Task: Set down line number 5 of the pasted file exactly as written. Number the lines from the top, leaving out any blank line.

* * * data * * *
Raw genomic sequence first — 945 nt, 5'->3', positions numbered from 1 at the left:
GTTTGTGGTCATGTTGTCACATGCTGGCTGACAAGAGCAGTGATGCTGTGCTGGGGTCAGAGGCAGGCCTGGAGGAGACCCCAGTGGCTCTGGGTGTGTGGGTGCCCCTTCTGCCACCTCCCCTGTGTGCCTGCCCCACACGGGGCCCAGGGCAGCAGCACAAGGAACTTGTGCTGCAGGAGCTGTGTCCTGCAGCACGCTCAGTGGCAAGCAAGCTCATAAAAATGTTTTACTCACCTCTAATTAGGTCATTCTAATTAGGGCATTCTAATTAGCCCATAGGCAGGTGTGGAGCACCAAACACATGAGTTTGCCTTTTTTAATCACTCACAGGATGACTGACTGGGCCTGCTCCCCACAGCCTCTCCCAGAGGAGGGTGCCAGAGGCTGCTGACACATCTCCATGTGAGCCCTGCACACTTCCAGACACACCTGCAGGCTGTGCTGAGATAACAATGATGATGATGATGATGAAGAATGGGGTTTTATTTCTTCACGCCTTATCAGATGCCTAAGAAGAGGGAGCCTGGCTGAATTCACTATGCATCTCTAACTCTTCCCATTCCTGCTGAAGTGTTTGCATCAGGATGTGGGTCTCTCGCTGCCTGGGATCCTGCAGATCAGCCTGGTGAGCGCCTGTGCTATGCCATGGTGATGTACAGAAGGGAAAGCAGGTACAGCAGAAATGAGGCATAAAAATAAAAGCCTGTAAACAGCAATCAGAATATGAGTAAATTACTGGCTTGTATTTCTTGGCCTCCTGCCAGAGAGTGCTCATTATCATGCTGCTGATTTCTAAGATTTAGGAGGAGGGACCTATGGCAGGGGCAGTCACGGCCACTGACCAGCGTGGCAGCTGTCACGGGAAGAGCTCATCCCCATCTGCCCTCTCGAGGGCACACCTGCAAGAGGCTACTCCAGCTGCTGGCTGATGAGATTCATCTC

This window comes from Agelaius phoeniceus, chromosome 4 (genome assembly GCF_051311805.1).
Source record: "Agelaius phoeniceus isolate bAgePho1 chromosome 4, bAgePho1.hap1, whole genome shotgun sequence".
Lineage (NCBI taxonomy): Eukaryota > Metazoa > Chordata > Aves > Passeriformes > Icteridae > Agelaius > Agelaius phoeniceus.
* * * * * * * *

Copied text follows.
Lineage (NCBI taxonomy): Eukaryota > Metazoa > Chordata > Aves > Passeriformes > Icteridae > Agelaius > Agelaius phoeniceus.